Last Friday I penned a piece looking at current supports for the U.S. stock market, one of which I argued was an influx of foreign capital into our markets (see story). On Tuesday this week the U.S. Department of Treasury released data for September confirming this and showed the largest net inflow of long-term capital into the U.S. on record, rising by $164.3 billion. The large inflows were not entirely from foreign buying as U.S. citizens sold $70.1 billion of foreign securities as foreigners simultaneously purchased $94.2 billion of U.S. securities.
Foreigners had been slowing the pace of their U.S. security purchases throughout 2013 but then reversed course earlier this year. From a foreigner’s perspective there is a lot to like about the U.S. economy compared to our peers. For starters, our interest rates are higher than many other developed nations, which is why the dollar has been so strong this year. Shown below is a composite I created of spreads between the U.S. Fed and other central banks along with the annual appreciation of the USD Index. When U.S. interest rates rise relative to other foreign central banks, the dollar tends to appreciate. Consequently, much of the current strength in the dollar can be attributed to divergences in central bank interest rates and the anticipation that the U.S. Fed will raise rates next year.
In addition to diverging interest rates we also see a divergence in central bank balance sheets that is affecting currency exchange rates. For example, when the Fed is expanding its balance sheet faster than the European Central Bank (ECB), the euro tends to appreciate relative to the dollar. Today, we see the reverse with the euro sliding against the dollar as investors anticipate further expansion by the ECB while the U.S. Fed is on hold.
We see a similar dynamic with the Japanese yen which tends to weaken relative to the dollar when the Bank of Japan (BoJ) expands its balance sheet at a faster pace than the Fed. Back in 2012, one dollar would buy 77-80 yen. Today, one dollar can now buy nearly 110 yen as the BoJ’s balance sheet relative to the Fed is the largest it has been in four years.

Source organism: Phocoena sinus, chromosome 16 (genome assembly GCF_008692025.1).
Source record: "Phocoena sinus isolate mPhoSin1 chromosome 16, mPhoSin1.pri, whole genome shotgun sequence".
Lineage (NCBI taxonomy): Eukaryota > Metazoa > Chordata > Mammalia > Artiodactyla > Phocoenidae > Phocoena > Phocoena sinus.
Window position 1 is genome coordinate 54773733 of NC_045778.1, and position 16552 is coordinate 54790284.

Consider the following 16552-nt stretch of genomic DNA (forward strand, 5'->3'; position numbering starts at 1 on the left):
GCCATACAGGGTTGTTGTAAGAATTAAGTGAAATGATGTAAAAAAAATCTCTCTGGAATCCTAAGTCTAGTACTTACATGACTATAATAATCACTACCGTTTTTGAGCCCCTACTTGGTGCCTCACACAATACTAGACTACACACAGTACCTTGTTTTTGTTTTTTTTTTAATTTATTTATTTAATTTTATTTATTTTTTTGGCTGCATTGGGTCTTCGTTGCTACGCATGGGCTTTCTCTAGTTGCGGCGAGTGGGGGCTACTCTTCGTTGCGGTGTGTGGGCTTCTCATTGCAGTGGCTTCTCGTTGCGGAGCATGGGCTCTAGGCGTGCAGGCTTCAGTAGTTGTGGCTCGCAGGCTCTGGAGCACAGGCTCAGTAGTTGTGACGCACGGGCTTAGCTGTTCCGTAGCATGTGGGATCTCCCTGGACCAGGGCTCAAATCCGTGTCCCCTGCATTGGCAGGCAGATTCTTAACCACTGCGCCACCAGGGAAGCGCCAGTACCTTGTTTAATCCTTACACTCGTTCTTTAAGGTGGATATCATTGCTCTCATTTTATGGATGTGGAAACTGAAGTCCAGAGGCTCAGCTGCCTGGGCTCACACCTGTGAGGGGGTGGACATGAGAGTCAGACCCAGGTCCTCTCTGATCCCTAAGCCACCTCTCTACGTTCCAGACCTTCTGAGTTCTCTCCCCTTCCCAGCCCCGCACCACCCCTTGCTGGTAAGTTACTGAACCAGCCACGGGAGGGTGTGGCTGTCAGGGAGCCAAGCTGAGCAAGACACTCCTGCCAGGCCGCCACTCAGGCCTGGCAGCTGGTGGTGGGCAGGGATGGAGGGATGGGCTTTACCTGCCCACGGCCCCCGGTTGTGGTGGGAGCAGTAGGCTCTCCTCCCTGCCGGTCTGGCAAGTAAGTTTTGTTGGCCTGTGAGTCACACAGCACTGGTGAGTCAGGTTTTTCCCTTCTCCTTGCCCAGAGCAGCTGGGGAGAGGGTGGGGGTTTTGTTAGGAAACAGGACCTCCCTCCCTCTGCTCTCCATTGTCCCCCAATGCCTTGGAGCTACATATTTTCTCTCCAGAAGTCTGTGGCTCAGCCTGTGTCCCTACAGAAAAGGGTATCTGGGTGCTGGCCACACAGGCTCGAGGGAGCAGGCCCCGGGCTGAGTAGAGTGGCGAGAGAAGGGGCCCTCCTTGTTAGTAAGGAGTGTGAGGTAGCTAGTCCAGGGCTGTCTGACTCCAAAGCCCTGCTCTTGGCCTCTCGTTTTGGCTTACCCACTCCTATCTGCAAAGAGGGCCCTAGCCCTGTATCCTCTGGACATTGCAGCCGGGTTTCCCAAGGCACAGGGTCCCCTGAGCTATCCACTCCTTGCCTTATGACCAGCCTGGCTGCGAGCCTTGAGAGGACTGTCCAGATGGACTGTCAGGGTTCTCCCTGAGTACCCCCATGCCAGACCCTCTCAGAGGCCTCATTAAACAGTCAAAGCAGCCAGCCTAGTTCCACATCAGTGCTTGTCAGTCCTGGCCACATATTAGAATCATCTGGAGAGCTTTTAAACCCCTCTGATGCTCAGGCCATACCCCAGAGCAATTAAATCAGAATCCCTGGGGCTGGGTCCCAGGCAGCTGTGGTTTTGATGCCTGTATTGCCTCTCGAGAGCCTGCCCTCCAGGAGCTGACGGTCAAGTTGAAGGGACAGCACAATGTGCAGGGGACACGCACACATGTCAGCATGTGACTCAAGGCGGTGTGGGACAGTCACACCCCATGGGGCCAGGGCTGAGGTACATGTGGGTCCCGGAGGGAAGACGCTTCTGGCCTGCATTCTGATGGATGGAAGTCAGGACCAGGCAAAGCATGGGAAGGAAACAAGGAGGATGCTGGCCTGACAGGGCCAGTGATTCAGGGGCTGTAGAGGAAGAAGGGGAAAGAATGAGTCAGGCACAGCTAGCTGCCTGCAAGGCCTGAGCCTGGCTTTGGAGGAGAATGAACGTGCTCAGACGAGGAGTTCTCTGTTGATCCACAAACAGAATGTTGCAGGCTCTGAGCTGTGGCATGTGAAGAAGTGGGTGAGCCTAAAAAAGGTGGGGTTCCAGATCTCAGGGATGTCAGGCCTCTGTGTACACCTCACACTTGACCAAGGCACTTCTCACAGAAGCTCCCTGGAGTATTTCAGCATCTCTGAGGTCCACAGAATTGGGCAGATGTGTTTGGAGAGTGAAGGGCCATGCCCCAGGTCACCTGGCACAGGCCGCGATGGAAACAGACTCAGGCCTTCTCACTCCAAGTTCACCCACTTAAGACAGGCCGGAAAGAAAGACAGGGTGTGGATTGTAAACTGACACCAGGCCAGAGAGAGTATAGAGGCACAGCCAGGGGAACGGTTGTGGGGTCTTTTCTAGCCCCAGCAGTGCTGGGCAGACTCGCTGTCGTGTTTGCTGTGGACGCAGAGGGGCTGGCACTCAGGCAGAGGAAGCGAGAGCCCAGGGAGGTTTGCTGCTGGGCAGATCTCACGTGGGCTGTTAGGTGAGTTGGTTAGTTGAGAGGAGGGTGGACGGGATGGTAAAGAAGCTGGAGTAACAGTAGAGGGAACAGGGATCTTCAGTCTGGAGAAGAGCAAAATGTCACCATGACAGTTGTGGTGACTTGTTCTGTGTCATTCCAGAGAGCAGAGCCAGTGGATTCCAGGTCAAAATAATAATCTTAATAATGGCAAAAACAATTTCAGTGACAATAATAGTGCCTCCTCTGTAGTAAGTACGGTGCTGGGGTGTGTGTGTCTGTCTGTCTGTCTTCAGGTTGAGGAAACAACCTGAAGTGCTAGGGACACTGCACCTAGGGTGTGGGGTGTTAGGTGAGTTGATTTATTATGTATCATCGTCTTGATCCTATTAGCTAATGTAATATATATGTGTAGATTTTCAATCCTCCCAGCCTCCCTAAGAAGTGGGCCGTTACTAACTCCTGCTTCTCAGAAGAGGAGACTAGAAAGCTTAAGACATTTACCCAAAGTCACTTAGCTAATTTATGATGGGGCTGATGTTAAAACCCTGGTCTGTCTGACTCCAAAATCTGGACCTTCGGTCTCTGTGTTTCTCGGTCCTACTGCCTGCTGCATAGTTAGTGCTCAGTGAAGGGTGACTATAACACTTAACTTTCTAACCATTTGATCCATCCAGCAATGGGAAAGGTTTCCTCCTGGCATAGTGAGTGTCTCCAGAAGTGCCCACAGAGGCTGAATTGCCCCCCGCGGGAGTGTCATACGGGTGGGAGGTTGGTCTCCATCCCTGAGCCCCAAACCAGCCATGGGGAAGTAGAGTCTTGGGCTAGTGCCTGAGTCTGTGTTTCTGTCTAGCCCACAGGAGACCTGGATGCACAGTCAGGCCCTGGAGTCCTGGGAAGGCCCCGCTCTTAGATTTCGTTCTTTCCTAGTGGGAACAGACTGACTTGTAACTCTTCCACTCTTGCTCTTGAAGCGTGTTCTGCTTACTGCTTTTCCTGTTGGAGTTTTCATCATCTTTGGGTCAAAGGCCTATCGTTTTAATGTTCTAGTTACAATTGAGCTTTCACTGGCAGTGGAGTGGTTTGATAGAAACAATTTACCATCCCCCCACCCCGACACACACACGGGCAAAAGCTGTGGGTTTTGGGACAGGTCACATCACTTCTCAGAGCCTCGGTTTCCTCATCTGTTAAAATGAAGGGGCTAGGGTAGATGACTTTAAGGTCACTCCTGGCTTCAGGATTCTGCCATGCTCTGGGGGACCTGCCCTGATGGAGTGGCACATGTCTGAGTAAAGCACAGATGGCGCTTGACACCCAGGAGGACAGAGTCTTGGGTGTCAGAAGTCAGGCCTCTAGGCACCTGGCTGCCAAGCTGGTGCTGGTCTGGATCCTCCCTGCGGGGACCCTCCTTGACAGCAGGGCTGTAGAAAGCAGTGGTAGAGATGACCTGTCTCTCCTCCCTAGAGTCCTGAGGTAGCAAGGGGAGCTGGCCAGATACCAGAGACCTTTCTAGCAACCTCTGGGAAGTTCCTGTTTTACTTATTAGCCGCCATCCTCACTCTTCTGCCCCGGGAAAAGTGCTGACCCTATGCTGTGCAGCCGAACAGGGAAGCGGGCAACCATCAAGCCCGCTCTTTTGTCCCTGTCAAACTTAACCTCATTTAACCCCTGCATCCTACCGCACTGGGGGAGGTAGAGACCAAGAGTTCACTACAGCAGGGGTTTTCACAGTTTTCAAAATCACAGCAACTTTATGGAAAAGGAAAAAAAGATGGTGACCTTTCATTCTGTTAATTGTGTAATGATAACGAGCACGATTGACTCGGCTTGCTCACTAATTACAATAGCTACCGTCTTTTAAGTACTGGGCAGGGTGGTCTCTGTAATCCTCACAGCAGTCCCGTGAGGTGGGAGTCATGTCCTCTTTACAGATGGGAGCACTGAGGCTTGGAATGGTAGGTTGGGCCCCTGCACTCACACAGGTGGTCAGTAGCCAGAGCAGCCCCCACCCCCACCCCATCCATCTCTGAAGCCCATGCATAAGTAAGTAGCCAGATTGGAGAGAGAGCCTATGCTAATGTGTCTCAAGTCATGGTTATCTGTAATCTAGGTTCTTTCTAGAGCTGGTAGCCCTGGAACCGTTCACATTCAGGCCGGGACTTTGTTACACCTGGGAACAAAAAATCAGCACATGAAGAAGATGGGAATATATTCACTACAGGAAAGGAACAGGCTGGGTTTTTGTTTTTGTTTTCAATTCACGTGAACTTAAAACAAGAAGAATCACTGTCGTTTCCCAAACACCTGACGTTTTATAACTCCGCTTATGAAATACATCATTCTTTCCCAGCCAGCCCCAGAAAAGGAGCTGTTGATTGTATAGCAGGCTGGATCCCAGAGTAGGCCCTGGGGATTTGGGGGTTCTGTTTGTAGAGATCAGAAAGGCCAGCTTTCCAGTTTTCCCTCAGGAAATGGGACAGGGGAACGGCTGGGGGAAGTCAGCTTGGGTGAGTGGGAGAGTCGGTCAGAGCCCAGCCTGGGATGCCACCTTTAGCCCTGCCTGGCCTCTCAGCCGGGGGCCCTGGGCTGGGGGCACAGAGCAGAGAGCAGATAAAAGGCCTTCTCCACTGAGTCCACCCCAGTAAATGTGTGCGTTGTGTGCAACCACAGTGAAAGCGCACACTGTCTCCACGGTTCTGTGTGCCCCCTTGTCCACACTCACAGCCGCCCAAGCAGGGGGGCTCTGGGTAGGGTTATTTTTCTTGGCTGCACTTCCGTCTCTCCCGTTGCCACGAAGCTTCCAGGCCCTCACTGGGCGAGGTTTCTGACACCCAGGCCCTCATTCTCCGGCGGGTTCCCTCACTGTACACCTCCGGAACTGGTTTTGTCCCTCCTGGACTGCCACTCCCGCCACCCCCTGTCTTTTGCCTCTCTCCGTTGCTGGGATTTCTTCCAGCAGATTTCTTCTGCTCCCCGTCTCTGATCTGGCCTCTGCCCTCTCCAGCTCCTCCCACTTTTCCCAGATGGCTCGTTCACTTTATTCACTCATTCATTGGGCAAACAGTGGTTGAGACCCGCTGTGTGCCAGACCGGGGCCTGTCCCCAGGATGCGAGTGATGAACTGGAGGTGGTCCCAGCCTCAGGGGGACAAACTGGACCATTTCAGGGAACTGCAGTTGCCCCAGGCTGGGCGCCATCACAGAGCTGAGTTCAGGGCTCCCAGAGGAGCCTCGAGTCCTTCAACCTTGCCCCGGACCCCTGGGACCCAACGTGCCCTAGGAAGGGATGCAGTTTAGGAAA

In addition to higher interest rates and a more hawkish central bank, foreign money is also flowing into the U.S. due to our higher economic growth rates. Year-over-year (YoY) real gross domestic product (GDP) in the U.S. is running at a 2.3% rate, above the 0.8% rate in Europe and the -1.2% rate in Japan, and looks to accelerate even further based on recent leading economic indicator (LEI) data. Today, we received November data for the Philadelphia Fed’s Business Outlook Survey that came in at a reading of 40.80, nearly double October’s 20.7 reading and the highest reading in 21 years! There were 56 estimates tabulated by Bloomberg and the highest estimate was for 25.8. Shown below is a graph of the number of estimates on the y-axis and the value estimates on the bottom axis. Take a look at the actual result which is the yellow diamond way on the right.
The details of the report were just as encouraging: new orders jumped while inventories fell and there were also some encouraging developments in the special questions section of the report. Manufacturers were asked to provide details about expected changes in employment over the next 12 months. The results were quite bullish as the percentage of employers planning on increase employment rose to 56%, which is higher than anything seen since 2011. The second question asked manufacturing firms the three most important factors behind their plans to increase payrolls and the biggest reason by far was “expected growth in sales is high.”
Source: Philly Fed
As seen below, the Philly Fed survey (red line) tends to lead U.S. real GDP (black line) and suggests U.S. GDP accelerates into Q1 2015 (yellow box).